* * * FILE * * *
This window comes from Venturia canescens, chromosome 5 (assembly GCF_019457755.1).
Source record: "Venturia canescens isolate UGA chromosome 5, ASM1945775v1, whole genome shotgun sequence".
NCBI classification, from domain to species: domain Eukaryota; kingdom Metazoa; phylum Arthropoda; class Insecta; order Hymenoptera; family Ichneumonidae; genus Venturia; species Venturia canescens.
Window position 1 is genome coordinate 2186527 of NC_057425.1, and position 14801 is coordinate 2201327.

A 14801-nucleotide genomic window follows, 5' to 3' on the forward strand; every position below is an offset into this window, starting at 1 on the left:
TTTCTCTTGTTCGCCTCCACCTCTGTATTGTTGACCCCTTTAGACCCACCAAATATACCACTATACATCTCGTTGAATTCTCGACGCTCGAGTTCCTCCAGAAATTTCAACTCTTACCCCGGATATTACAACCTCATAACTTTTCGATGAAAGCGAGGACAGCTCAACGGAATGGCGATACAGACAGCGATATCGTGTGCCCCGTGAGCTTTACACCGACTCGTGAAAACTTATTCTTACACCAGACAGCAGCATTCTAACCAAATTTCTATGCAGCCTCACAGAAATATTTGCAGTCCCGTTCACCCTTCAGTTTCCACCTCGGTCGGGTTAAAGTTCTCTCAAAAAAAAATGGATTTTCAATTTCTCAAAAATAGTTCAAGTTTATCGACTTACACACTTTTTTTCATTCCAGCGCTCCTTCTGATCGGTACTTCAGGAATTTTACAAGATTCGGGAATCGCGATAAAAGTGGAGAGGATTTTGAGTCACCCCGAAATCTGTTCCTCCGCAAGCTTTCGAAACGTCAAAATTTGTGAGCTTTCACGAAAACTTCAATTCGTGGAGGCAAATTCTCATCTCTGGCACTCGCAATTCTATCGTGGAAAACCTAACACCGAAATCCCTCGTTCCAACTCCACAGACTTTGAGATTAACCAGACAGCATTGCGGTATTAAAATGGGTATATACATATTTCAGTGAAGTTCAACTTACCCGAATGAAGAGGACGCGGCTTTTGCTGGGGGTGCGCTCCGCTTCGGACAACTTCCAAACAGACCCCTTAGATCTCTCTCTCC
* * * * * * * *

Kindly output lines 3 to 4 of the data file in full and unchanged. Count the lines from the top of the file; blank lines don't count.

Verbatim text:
NCBI classification, from domain to species: domain Eukaryota; kingdom Metazoa; phylum Arthropoda; class Insecta; order Hymenoptera; family Ichneumonidae; genus Venturia; species Venturia canescens.
Window position 1 is genome coordinate 2186527 of NC_057425.1, and position 14801 is coordinate 2201327.